Hi again. Welcome back to www.engvid.com.
I’m Adam. Today’s lesson is a bit more practical, especially if you’re going to be going to
travel in an English-speaking country, you might want to know some of these words. We’re
going to look at some medical vocabulary, and to talk about the issues that you’re facing.
Okay? First of all, let’s break down the medical
vocabulary to three sections. We have injuries, we have illnesses, we have diseases. Okay?
First thing to understand, an injury is always about the physical body. Okay? It’s bones,
it’s tissues, it’s skin, it’s all these things. Illness is inside the body, but it’s usually
shorter. Okay? It doesn’t last a long time, and you can usually get rid of it; you can
fix it somehow. Diseases, on the other hand, they’re also inside, but they take a long
time and quite often they can kill you. Okay? Some diseases, nothing you can do about them;
there’s no cure for them. But some diseases, you can treat. Okay? We’ll
talk about that as well. You can treat them, but
there’s no cure necessarily. So, let’s start with injury. An injury to
your physical body can come in different forms. All of these are called “wound”, “wound”,
it sounds like an “oo” sound. “Wound”. Okay? A wound is when you do something to physically
harm your body. A “burn”. If you touch the stove… You’re
pulling out bread from the oven, you touch it. Or the stove, you’re cooking something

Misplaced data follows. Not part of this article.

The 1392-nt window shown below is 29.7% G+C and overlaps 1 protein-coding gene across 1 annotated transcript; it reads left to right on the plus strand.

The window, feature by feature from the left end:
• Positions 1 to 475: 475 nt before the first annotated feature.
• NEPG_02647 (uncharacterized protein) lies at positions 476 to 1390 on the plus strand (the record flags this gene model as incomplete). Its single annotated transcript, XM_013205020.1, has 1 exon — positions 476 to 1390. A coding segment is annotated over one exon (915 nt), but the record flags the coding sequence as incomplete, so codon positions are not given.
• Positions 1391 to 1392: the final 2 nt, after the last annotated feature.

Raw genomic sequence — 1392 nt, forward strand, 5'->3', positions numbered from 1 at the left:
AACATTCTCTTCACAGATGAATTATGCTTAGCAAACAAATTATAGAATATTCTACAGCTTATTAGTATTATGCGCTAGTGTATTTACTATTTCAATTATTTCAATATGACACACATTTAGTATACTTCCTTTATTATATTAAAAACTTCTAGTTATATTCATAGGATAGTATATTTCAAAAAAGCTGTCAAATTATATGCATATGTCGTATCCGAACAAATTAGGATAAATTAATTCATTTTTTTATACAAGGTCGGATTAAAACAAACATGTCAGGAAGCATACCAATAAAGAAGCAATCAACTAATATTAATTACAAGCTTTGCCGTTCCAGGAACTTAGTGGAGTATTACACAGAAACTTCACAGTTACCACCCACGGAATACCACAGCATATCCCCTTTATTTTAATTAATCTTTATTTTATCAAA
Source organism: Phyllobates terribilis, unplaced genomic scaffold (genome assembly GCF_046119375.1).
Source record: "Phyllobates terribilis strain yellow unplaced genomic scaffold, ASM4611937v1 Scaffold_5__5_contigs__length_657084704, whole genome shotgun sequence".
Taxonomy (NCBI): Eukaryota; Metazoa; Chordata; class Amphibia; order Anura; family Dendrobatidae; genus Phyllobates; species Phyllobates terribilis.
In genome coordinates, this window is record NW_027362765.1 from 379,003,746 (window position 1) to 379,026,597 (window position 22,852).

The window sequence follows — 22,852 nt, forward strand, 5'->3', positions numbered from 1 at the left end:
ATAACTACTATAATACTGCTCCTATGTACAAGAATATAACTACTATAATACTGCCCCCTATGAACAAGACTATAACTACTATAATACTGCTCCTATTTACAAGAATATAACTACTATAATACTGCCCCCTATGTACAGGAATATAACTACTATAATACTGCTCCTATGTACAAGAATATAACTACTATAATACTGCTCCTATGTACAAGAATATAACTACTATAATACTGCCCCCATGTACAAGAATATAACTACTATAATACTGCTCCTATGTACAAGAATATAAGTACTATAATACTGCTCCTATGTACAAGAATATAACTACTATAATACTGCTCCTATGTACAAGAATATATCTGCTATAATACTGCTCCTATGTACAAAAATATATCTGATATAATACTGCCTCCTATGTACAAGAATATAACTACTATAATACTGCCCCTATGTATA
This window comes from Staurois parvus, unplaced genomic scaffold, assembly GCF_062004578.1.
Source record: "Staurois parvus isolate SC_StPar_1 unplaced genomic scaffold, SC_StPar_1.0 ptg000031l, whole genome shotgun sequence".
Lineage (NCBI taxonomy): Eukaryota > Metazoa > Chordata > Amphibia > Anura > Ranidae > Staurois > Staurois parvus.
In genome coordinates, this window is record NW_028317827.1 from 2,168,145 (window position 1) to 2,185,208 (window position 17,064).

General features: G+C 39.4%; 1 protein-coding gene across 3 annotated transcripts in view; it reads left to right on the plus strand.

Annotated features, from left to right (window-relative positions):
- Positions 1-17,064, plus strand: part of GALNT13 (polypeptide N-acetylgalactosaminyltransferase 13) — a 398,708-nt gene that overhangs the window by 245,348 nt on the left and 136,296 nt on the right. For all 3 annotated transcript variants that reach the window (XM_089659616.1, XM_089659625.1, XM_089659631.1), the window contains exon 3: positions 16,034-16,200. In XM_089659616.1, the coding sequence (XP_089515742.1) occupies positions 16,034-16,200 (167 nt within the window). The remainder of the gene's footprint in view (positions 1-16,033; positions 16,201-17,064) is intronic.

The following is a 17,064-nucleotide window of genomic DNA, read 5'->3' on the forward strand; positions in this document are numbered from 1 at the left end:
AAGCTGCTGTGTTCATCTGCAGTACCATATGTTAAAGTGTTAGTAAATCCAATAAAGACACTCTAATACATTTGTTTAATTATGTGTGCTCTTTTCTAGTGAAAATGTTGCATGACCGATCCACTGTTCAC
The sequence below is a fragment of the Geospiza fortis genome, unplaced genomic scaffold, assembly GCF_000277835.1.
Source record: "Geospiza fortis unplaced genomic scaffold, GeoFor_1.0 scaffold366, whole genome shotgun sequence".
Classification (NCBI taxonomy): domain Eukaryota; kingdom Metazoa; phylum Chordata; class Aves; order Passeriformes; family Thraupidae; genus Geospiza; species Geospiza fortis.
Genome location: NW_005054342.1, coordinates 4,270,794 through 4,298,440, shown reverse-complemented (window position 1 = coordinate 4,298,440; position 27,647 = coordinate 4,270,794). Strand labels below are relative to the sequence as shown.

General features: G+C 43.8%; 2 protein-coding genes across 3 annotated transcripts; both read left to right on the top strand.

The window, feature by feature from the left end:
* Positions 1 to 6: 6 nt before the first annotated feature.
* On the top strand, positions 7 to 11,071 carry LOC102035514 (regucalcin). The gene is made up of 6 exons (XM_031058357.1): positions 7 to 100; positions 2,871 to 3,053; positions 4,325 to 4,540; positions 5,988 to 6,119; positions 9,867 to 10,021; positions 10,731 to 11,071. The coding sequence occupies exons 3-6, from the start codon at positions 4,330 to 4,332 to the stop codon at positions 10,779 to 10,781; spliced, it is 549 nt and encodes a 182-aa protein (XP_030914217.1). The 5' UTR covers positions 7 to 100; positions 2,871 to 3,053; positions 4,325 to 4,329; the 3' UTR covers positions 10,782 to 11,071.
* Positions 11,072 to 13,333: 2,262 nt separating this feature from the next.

and you touch the hot plate, you will burn your hand. Okay? So, if you burn your hand,
it’ll stink a little bit, it will hurt a lot, but you can put some lotion on it, take care
of it. A “break”. Now, if you go skiing and by accident
you fall down, you can break your leg. Or if you go bicycling, like off-road, like trail
biking, you fall down, you break your leg, break your arm, break something. Like: “crack”,
a bone inside somewhere broke. But you could also fall and “sprain” something.
A sprain means like almost a break. Like, for example, you fall down on your ankle…
You can’t see my ankle. It’s down there, but I’m like twisting it. If I fall down on it,
I won’t break my bone, but it will get all swollen. Okay? It’ll puff up. It’ll be blue
and black, and very, very painful. And maybe I won’t be able to walk on it, but I didn’t
break anything. Okay? So, these are examples of injuries. Next, we have illness. Now, everybody gets
ill at some time. If you say “sickness”, it means the same thing. Sickness/illness, exactly
the same thing. You can get a “cold”. [Coughs] And sneezing, and coughing, and whatever. You can get a “flu” will usually be with a…
Usually comes with a fever. Many of you know “influenza”, so we just say “flu” for short.
Okay? This is not very fun. You sit in bed for a few days, but eventually it goes away,
hopefully. And we always… We often talk about a “bug”.
Now, when we talk about a bug, we’re talking usually about a virus. So we say: “There’s
a bug going around.” So during certain times of the year, you’ll get on the bus and somebody